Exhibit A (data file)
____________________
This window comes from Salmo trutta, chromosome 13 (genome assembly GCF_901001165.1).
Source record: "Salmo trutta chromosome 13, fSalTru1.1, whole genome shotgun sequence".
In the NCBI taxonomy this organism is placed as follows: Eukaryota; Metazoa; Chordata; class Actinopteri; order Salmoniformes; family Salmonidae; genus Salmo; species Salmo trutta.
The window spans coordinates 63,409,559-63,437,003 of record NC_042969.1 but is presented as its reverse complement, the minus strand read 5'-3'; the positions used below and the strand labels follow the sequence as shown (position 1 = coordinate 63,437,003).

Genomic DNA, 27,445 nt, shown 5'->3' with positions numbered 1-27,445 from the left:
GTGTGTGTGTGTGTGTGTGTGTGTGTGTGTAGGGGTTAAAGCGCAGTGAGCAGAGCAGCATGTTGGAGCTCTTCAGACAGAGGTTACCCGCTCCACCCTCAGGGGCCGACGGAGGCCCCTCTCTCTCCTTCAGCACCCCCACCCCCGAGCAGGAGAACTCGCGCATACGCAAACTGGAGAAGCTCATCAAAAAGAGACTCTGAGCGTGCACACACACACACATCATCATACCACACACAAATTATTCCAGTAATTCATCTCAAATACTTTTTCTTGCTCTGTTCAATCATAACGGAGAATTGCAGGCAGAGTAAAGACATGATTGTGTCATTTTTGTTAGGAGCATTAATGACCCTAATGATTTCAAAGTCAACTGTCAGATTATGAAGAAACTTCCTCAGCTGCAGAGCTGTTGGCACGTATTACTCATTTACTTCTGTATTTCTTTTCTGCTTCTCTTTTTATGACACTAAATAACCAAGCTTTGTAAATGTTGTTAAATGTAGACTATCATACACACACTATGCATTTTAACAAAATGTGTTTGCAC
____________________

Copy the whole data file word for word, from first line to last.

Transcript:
This window comes from Salmo trutta, chromosome 13 (genome assembly GCF_901001165.1).
Source record: "Salmo trutta chromosome 13, fSalTru1.1, whole genome shotgun sequence".
In the NCBI taxonomy this organism is placed as follows: Eukaryota; Metazoa; Chordata; class Actinopteri; order Salmoniformes; family Salmonidae; genus Salmo; species Salmo trutta.
The window spans coordinates 63,409,559-63,437,003 of record NC_042969.1 but is presented as its reverse complement, the minus strand read 5'-3'; the positions used below and the strand labels follow the sequence as shown (position 1 = coordinate 63,437,003).

Genomic DNA, 27,445 nt, shown 5'->3' with positions numbered 1-27,445 from the left:
GTGTGTGTGTGTGTGTGTGTGTGTGTGTGTAGGGGTTAAAGCGCAGTGAGCAGAGCAGCATGTTGGAGCTCTTCAGACAGAGGTTACCCGCTCCACCCTCAGGGGCCGACGGAGGCCCCTCTCTCTCCTTCAGCACCCCCACCCCCGAGCAGGAGAACTCGCGCATACGCAAACTGGAGAAGCTCATCAAAAAGAGACTCTGAGCGTGCACACACACACACATCATCATACCACACACAAATTATTCCAGTAATTCATCTCAAATACTTTTTCTTGCTCTGTTCAATCATAACGGAGAATTGCAGGCAGAGTAAAGACATGATTGTGTCATTTTTGTTAGGAGCATTAATGACCCTAATGATTTCAAAGTCAACTGTCAGATTATGAAGAAACTTCCTCAGCTGCAGAGCTGTTGGCACGTATTACTCATTTACTTCTGTATTTCTTTTCTGCTTCTCTTTTTATGACACTAAATAACCAAGCTTTGTAAATGTTGTTAAATGTAGACTATCATACACACACTATGCATTTTAACAAAATGTGTTTGCAC